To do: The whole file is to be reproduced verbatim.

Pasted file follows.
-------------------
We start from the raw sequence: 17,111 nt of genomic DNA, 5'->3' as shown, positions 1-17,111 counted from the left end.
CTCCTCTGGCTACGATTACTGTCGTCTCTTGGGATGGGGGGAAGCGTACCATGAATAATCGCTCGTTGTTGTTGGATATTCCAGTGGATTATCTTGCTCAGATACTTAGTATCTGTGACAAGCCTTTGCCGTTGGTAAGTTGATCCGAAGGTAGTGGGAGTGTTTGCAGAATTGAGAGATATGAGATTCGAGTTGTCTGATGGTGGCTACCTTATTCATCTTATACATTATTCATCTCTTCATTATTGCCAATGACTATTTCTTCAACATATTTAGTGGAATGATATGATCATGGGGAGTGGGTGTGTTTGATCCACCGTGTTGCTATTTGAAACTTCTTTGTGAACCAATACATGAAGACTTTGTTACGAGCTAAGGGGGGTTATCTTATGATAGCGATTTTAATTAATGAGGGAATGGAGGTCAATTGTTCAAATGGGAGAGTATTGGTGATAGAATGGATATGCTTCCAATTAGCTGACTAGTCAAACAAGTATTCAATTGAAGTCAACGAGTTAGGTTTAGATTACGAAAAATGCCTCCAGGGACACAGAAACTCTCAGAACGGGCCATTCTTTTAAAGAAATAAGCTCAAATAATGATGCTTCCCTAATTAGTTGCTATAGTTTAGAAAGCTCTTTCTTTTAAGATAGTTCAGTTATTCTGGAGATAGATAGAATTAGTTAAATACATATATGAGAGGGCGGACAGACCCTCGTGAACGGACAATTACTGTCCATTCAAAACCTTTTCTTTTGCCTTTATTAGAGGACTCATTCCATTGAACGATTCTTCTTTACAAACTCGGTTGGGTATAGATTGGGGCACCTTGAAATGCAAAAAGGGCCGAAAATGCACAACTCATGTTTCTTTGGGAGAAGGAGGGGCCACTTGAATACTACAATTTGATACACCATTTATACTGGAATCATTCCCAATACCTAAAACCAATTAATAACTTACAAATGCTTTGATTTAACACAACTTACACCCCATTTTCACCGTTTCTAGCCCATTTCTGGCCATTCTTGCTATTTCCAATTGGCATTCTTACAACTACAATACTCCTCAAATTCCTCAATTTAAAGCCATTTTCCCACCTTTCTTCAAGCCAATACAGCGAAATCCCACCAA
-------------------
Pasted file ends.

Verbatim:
We start from the raw sequence: 17,111 nt of genomic DNA, 5'->3' as shown, positions 1-17,111 counted from the left end.
CTCCTCTGGCTACGATTACTGTCGTCTCTTGGGATGGGGGGAAGCGTACCATGAATAATCGCTCGTTGTTGTTGGATATTCCAGTGGATTATCTTGCTCAGATACTTAGTATCTGTGACAAGCCTTTGCCGTTGGTAAGTTGATCCGAAGGTAGTGGGAGTGTTTGCAGAATTGAGAGATATGAGATTCGAGTTGTCTGATGGTGGCTACCTTATTCATCTTATACATTATTCATCTCTTCATTATTGCCAATGACTATTTCTTCAACATATTTAGTGGAATGATATGATCATGGGGAGTGGGTGTGTTTGATCCACCGTGTTGCTATTTGAAACTTCTTTGTGAACCAATACATGAAGACTTTGTTACGAGCTAAGGGGGGTTATCTTATGATAGCGATTTTAATTAATGAGGGAATGGAGGTCAATTGTTCAAATGGGAGAGTATTGGTGATAGAATGGATATGCTTCCAATTAGCTGACTAGTCAAACAAGTATTCAATTGAAGTCAACGAGTTAGGTTTAGATTACGAAAAATGCCTCCAGGGACACAGAAACTCTCAGAACGGGCCATTCTTTTAAAGAAATAAGCTCAAATAATGATGCTTCCCTAATTAGTTGCTATAGTTTAGAAAGCTCTTTCTTTTAAGATAGTTCAGTTATTCTGGAGATAGATAGAATTAGTTAAATACATATATGAGAGGGCGGACAGACCCTCGTGAACGGACAATTACTGTCCATTCAAAACCTTTTCTTTTGCCTTTATTAGAGGACTCATTCCATTGAACGATTCTTCTTTACAAACTCGGTTGGGTATAGATTGGGGCACCTTGAAATGCAAAAAGGGCCGAAAATGCACAACTCATGTTTCTTTGGGAGAAGGAGGGGCCACTTGAATACTACAATTTGATACACCATTTATACTGGAATCATTCCCAATACCTAAAACCAATTAATAACTTACAAATGCTTTGATTTAACACAACTTACACCCCATTTTCACCGTTTCTAGCCCATTTCTGGCCATTCTTGCTATTTCCAATTGGCATTCTTACAACTACAATACTCCTCAAATTCCTCAATTTAAAGCCATTTTCCCACCTTTCTTCAAGCCAATACAGCGAAATCCCACCAA